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Revolutionary Currency?

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posted on May, 12 2008 @ 07:47 PM
Since the US dollar is nothing but paper, and the Federal Reserve has nothing federal or congressional about it...I'm thinking about turning to something that has had worth since recorded history to man...Gold, or at least some form of precious metal. Here's a Forbes article about the market of gold.

Forbes Newsletter Watch
Amid Gloom, Gold Glitters
John Dobosz, 03.05.03, 10:30 AM ET

NEW YORK - Grab your bullion. Gold is about to bounce back, according to top advisers. Fresh off hitting multiyear highs a month ago, gold is now down about 10%, to $350 per ounce. It seems that foreigners--who continue to soak up our music and movies--are increasingly avoiding our currency. The current geopolitical instability isn't helping matters, and most of the close watchers of the shiny yellow metal say it all translates into a bright future for gold.

Tom O'Brien, editor of The Gold Report, points out that the recent pullback in gold and gold-stock prices has been on much lighter volume than the huge run that took the metal to a $385-per-ounce close last month. "Markets don't top on high volume," says O'Brien, who likens the bull market under way now in gold to that in technology stocks in the late 1990s. "This is just like Microsoft, Dell or Cisco was in 1999--up on huge volume and then a consolidation on lighter volume, only to come roaring back with a vengeance."

O'Brien's favorite gold stocks: Gold Fields (nyse: GFI - news - people ) and Glamis Gold (nyse: GLG - news - people ). Mutual funds have been big buyers of Gold Fields, says O'Brien, and Glamis' chart is "textbook bullish" for the long term.

Curtis Hesler of Missoula, Mont.-based Professional Timing Service sees future gold prices linked inversely and inextricably to the value of the U.S. dollar, which has been in decline for the last 12 months. "Gold is a dollar thing, and the dollar is in a long-term bear market from what I can see," says Hesler, who points out that the Federal Reserve has committed itself to fighting deflation by inflating the money supply.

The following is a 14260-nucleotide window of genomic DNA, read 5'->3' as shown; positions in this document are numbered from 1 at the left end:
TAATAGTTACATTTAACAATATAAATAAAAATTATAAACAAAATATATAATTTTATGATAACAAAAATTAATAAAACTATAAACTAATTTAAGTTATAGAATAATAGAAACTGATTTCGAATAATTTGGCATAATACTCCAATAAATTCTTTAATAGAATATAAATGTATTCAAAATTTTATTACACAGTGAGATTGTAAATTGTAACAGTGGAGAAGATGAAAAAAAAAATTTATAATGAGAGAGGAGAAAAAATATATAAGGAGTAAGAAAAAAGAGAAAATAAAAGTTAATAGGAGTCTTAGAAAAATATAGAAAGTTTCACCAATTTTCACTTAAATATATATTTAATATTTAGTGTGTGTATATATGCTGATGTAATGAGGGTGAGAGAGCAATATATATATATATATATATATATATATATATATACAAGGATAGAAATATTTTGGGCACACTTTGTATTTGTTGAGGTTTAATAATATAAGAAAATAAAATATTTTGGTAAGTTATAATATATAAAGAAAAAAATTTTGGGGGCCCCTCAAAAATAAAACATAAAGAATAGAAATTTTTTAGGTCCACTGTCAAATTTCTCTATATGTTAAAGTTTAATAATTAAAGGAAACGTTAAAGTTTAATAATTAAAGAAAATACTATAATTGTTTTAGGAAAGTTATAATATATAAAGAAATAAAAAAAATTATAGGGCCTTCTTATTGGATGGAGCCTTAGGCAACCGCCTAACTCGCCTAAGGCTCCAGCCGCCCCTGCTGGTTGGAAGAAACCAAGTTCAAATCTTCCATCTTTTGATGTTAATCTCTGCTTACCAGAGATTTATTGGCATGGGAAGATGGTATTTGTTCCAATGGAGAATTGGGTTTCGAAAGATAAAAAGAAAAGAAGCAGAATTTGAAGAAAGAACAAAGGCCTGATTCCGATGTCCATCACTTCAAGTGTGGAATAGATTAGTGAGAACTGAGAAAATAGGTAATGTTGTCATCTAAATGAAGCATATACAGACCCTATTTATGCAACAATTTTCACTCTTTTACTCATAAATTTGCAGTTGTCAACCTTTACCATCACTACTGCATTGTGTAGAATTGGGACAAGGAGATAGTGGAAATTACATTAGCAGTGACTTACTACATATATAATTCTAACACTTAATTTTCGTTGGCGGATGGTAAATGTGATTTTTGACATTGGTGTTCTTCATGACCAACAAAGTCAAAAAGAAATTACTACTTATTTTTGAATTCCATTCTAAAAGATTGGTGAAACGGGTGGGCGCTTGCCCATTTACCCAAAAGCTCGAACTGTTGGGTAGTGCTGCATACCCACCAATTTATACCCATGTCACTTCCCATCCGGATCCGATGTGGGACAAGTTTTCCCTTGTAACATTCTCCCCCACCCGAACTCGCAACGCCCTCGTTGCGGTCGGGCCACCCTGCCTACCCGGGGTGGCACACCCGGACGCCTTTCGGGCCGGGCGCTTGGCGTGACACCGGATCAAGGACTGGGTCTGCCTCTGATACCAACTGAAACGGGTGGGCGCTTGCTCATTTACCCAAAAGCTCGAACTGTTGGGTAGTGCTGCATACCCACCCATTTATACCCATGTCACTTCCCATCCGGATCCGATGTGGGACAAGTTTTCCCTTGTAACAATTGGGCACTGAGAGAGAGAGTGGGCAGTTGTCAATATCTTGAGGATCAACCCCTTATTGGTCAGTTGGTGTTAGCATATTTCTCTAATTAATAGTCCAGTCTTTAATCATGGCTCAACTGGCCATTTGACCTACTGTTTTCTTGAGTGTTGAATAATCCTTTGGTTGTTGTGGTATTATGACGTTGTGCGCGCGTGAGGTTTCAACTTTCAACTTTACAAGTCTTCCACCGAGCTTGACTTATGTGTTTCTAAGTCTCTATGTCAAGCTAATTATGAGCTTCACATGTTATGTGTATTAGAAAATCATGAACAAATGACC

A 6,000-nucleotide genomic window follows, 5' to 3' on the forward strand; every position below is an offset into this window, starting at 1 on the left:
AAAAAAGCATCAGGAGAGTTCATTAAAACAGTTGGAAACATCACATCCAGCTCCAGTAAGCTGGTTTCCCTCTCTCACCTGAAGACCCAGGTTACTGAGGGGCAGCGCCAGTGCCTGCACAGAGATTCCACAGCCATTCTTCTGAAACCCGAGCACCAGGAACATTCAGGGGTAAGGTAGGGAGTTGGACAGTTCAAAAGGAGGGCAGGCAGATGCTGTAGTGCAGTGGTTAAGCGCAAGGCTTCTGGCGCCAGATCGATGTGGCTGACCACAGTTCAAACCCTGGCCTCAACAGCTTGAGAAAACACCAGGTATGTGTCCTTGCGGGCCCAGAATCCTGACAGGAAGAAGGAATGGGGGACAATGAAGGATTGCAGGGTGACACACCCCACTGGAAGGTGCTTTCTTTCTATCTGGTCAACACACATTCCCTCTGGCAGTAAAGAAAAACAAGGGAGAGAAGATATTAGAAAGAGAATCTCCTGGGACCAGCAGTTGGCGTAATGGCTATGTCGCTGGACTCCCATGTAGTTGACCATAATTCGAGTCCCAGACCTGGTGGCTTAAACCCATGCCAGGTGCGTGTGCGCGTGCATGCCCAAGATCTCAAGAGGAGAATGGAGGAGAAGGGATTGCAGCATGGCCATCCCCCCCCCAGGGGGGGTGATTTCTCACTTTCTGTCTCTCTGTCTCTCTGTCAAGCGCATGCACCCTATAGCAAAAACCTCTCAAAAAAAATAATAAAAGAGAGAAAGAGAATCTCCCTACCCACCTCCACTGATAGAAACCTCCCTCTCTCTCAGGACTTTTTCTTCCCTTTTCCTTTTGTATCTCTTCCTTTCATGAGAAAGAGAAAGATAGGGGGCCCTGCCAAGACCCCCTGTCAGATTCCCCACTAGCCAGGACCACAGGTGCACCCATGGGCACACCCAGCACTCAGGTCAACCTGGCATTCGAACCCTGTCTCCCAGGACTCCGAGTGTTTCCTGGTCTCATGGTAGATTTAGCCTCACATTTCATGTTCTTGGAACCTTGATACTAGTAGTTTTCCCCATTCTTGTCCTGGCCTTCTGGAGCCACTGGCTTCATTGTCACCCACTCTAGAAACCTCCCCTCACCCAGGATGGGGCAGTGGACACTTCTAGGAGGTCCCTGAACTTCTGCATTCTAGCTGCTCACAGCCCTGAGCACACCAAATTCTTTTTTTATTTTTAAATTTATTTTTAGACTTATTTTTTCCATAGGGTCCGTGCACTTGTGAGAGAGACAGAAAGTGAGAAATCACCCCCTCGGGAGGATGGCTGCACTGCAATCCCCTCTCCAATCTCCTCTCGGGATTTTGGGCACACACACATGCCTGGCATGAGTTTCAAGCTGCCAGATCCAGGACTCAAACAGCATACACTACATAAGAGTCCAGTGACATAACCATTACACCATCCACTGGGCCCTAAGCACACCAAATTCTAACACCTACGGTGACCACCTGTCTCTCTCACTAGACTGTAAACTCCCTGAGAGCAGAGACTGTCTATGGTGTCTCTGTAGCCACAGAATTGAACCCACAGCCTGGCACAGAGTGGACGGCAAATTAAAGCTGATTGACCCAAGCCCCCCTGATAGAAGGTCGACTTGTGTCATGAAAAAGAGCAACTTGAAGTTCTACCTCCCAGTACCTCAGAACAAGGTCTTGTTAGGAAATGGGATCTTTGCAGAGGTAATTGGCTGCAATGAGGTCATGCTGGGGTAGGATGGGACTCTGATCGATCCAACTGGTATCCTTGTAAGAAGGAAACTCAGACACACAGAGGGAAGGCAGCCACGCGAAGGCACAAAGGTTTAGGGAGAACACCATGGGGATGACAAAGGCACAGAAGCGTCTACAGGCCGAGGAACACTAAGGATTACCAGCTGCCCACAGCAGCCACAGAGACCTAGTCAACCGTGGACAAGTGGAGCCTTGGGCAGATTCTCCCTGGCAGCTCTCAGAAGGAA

Both Hesler and O'Brien agree that gold could come down another $10 per ounce or so, but that the long-term trend here is decidedly bullish. Hesler recommends buying Anglogold (nyse: AU - news - people ) and ASA (nyse: ASA - news - people ), a closed-end fund invested in South African mining companies. Another fund he likes: Central Fund of Canada (nyse: CEF - news - people ), which holds at least 85% in gold and silver bullion. Hesler also likes Golden Star Resources (amex: GSS - news - people ) and Cumberland Resources (traded on the Toronto exchange under "CBD").

One of the most intellectually entertaining and passionate editors in weekly publication is Richard Daughty of The Mogambu Guru. Daughty calls himself the "angriest man in economics" and devotes a large portion of his weekly letter to verbally mutilating the Fed for rampant inflation of the money supply. He sees this as more fuel for the gold fire. "There is no way, as in no freaking way in hell, that gold cannot rise in price eventually, and with enough rise to completely offset the roaring inflation in the money supply that we have been seeing for years now," says Daughty. "If you are not buying gold at these prices, then you are not competent to manage money or make economic commentary."

posted on May, 12 2008 @ 11:06 PM
that article is from 2003, Gold has already bounced up.

not what I would consider, breaking news....

but gold is always a good thing to have

[edit on 12/5/08 by xstealth]

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